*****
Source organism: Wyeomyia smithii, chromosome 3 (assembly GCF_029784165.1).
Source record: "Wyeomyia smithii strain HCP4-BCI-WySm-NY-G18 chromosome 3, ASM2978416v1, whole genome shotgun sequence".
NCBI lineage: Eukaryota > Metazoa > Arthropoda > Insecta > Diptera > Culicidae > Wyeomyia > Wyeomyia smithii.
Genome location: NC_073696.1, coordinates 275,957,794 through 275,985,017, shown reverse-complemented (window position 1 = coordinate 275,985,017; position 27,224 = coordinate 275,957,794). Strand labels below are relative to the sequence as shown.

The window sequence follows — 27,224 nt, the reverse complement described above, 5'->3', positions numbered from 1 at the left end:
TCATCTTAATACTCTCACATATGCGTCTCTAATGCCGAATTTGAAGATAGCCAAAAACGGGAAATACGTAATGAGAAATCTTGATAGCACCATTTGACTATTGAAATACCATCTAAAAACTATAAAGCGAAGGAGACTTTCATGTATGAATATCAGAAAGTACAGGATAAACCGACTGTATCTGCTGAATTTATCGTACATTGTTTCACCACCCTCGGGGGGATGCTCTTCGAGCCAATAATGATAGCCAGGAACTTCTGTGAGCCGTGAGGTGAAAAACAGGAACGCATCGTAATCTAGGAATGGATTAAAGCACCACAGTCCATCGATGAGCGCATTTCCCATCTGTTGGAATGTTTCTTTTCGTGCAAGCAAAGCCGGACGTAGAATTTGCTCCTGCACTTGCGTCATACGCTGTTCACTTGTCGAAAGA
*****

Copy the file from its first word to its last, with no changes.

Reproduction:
Source organism: Wyeomyia smithii, chromosome 3 (assembly GCF_029784165.1).
Source record: "Wyeomyia smithii strain HCP4-BCI-WySm-NY-G18 chromosome 3, ASM2978416v1, whole genome shotgun sequence".
NCBI lineage: Eukaryota > Metazoa > Arthropoda > Insecta > Diptera > Culicidae > Wyeomyia > Wyeomyia smithii.
Genome location: NC_073696.1, coordinates 275,957,794 through 275,985,017, shown reverse-complemented (window position 1 = coordinate 275,985,017; position 27,224 = coordinate 275,957,794). Strand labels below are relative to the sequence as shown.

The window sequence follows — 27,224 nt, the reverse complement described above, 5'->3', positions numbered from 1 at the left end:
TCATCTTAATACTCTCACATATGCGTCTCTAATGCCGAATTTGAAGATAGCCAAAAACGGGAAATACGTAATGAGAAATCTTGATAGCACCATTTGACTATTGAAATACCATCTAAAAACTATAAAGCGAAGGAGACTTTCATGTATGAATATCAGAAAGTACAGGATAAACCGACTGTATCTGCTGAATTTATCGTACATTGTTTCACCACCCTCGGGGGGATGCTCTTCGAGCCAATAATGATAGCCAGGAACTTCTGTGAGCCGTGAGGTGAAAAACAGGAACGCATCGTAATCTAGGAATGGATTAAAGCACCACAGTCCATCGATGAGCGCATTTCCCATCTGTTGGAATGTTTCTTTTCGTGCAAGCAAAGCCGGACGTAGAATTTGCTCCTGCACTTGCGTCATACGCTGTTCACTTGTCGAAAGA